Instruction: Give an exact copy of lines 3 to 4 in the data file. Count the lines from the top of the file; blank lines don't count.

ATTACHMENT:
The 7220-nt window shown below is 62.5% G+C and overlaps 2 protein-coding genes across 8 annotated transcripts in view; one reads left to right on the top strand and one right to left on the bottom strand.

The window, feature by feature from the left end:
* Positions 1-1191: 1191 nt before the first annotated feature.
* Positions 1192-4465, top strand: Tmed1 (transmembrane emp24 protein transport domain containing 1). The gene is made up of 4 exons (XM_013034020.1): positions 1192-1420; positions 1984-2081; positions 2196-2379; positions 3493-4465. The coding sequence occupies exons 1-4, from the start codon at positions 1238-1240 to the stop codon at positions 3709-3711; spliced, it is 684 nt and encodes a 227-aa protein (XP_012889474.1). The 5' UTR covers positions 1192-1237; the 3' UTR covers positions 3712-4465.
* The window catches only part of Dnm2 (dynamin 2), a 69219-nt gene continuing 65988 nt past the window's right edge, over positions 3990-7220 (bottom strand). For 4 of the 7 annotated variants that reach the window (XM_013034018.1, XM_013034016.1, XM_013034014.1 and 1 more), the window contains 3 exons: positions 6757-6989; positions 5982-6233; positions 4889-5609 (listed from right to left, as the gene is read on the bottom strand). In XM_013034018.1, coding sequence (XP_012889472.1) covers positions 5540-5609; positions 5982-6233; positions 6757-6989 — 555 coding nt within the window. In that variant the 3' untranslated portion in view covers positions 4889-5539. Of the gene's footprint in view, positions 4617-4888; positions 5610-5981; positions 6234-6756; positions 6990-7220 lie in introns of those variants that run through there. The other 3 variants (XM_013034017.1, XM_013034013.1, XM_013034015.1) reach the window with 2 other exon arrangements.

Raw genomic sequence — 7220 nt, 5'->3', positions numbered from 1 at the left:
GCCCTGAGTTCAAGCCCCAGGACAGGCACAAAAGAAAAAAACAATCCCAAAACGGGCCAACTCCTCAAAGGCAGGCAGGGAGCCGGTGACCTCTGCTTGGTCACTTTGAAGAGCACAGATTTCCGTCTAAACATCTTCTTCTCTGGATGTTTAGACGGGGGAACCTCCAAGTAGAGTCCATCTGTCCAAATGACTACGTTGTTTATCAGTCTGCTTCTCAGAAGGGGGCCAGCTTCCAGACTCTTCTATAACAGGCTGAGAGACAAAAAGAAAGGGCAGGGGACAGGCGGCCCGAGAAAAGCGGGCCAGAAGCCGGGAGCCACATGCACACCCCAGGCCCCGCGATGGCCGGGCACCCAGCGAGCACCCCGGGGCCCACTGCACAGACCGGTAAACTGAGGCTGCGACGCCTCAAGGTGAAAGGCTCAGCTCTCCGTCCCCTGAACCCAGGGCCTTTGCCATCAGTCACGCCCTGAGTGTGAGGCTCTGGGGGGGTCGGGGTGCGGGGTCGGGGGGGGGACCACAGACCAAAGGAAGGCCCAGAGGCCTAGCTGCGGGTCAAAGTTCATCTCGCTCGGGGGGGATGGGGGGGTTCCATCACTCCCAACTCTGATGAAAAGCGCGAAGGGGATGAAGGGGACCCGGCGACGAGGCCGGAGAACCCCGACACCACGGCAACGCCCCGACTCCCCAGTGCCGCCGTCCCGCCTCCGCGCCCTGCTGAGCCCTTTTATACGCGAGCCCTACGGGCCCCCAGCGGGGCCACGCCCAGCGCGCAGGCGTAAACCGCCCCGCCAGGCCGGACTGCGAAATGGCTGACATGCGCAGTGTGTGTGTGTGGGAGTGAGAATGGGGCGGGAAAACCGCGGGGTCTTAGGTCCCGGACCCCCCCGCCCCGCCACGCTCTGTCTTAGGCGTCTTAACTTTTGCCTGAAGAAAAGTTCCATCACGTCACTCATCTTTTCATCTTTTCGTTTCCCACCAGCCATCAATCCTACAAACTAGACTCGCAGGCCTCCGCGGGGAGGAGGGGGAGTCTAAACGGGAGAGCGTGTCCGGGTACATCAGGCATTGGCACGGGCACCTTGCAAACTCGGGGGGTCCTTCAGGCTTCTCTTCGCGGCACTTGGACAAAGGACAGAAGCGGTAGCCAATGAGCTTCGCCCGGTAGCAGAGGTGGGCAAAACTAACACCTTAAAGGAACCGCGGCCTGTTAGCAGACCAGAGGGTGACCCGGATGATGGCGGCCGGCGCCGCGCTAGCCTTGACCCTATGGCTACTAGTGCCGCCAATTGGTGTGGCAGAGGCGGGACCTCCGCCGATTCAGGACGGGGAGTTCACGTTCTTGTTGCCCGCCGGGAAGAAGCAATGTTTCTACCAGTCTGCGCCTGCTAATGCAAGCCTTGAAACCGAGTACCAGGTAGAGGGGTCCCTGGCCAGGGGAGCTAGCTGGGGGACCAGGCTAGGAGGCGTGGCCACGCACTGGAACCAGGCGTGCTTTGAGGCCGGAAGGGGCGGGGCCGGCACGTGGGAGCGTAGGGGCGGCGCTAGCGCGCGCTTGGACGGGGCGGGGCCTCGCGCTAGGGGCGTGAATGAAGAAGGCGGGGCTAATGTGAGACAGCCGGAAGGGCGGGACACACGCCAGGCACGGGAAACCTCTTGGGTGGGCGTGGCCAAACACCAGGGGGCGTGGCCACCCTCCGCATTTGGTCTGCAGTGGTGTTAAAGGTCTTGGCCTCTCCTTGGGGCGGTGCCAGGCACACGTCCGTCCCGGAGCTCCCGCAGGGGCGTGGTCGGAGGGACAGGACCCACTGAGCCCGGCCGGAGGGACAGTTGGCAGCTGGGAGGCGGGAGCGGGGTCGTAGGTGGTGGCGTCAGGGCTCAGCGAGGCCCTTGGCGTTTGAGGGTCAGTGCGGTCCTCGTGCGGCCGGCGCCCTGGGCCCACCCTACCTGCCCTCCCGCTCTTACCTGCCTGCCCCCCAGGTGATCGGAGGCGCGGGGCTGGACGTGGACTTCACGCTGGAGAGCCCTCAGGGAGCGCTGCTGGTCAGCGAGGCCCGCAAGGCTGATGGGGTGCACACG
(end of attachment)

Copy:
* Positions 1-1191: 1191 nt before the first annotated feature.
* Positions 1192-4465, top strand: Tmed1 (transmembrane emp24 protein transport domain containing 1). The gene is made up of 4 exons (XM_013034020.1): positions 1192-1420; positions 1984-2081; positions 2196-2379; positions 3493-4465. The coding sequence occupies exons 1-4, from the start codon at positions 1238-1240 to the stop codon at positions 3709-3711; spliced, it is 684 nt and encodes a 227-aa protein (XP_012889474.1). The 5' UTR covers positions 1192-1237; the 3' UTR covers positions 3712-4465.